if((flag == 1) || (pCount == 0)){
            if(pCount == 0)
            flag = 1;
            //panel = new JPanel();
            panel            = new TDrawView();
            parentPanel = new JPanel();
            parentPanel.setLayout(new BorderLayout());
            parentPanel.add(panel, BorderLayout.CENTER);
            eventBar = new TEventBar(new Dimension(screenSize.width*3/4,30),traceData);
            int id = getTabCount();
            eventArray[id] = eventBar;
            count++;
            parentPanel.add(eventBar,BorderLayout.SOUTH);
            parentPanel.setVisible(true);
            panelArray[id] = parentPanel;
            pCount++;
            iCount++;
            parentScroll = new JScrollPane(parentPanel,JScrollPane.VERTICAL_SCROLLBAR_AS_NEEDED,JScrollPane.HORIZONTAL_SCROLLBAR_AS_NEEDED);
            parentScroll.setVisible(true);
            parentScroll.updateUI();
            parentScroll.addMouseListener(this);
            myAdjustmentListener listener = new myAdjustmentListener();
            parentScroll.getVerticalScrollBar().addAdjustmentListener(listener);
            Object ra[] = traceData.getReportsList();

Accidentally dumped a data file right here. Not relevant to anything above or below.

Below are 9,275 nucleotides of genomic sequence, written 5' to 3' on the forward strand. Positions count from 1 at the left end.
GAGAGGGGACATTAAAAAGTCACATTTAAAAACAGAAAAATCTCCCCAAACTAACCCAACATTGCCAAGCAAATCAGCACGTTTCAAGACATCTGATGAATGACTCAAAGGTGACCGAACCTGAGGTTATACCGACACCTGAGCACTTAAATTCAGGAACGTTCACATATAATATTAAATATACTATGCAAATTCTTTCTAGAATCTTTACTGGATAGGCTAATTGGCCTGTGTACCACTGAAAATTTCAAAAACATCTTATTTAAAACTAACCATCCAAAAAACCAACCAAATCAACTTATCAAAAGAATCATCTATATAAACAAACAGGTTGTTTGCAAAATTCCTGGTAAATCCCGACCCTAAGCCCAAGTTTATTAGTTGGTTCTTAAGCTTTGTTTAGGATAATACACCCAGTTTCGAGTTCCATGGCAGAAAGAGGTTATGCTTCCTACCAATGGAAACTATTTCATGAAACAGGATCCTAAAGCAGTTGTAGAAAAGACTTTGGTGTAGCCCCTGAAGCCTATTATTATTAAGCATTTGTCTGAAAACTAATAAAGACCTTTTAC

width = (600/100) * ra.length;
            panel.setPreferredSize(new Dimension(width,120));
            panel.revalidate();

            vertPanel = new JPanel();
            graphPanel = new JPanel();
            JPanel tempPanel = new JPanel();
            tempPanel.setPreferredSize(new Dimension(60,eventBar.getPreferredSize().height + 20));
            tempPanel.revalidate();
            vertPanel.setLayout(new BorderLayout());
            vertPanel.add(tempPanel,BorderLayout.SOUTH);
            vertPanel.add(graphPanel,BorderLayout.CENTER);
            graphPanel.setVisible(true);
            graphPanel.setPreferredSize(new Dimension(60,120));
            graphPanel.revalidate();
            grandPanel = new JPanel();
            grandPanel.setLayout(new BorderLayout());
            grandPanel.add(vertPanel,BorderLayout.WEST);
            grandPanel.add(parentScroll,BorderLayout.CENTER);
            grandPanel.setVisible(true);

            addTabTitle(getParamName(getFirstParameter(parameters)) + "-" + currState ,currTabIndex=getTabCount());
            addTab(new String(getTabTitle(currTabIndex)), grandPanel);
            tabSize ts = new tabSize();
            ts.graphCount = 1;
            ts.width = width;
            ts.height = 120;
            tabArray[currTabIndex] = ts;
            }
            else {
            dump = (JPanel)getPanel(getSelectedIndex());